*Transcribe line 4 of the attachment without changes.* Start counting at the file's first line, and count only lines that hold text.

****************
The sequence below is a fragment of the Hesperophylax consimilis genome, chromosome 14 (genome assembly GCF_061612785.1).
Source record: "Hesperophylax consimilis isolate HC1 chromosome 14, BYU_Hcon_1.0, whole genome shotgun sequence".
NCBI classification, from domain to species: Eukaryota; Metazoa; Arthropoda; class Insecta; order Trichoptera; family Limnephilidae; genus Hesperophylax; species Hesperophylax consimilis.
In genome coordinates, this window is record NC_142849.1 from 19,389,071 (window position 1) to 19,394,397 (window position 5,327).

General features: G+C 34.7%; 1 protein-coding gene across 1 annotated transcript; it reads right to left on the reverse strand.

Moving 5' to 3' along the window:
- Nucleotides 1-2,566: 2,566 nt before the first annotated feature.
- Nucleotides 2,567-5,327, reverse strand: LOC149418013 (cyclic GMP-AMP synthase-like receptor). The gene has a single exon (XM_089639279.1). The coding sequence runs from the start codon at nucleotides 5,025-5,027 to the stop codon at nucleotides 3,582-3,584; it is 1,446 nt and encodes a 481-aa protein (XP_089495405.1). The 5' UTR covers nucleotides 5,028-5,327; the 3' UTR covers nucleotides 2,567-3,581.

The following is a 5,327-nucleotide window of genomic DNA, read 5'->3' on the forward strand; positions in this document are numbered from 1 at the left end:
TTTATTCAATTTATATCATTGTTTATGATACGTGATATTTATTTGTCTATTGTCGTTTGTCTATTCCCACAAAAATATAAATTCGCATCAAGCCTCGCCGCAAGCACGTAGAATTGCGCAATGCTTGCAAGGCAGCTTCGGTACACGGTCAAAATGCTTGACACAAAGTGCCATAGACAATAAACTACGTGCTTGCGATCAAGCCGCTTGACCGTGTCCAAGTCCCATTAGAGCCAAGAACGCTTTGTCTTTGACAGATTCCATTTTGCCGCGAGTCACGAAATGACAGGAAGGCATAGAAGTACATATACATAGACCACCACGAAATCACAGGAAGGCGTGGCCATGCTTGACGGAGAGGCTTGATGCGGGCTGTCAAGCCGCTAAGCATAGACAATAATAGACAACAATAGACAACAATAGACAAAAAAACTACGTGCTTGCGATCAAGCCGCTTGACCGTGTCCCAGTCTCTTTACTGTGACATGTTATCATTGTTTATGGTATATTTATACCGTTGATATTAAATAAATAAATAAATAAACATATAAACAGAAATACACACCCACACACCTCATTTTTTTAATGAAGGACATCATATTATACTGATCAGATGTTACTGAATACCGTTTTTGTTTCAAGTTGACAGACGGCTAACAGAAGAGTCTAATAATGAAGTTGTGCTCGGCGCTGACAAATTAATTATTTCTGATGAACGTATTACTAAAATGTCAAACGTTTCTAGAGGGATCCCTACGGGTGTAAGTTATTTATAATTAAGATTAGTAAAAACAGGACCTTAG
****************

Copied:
In genome coordinates, this window is record NC_142849.1 from 19,389,071 (window position 1) to 19,394,397 (window position 5,327).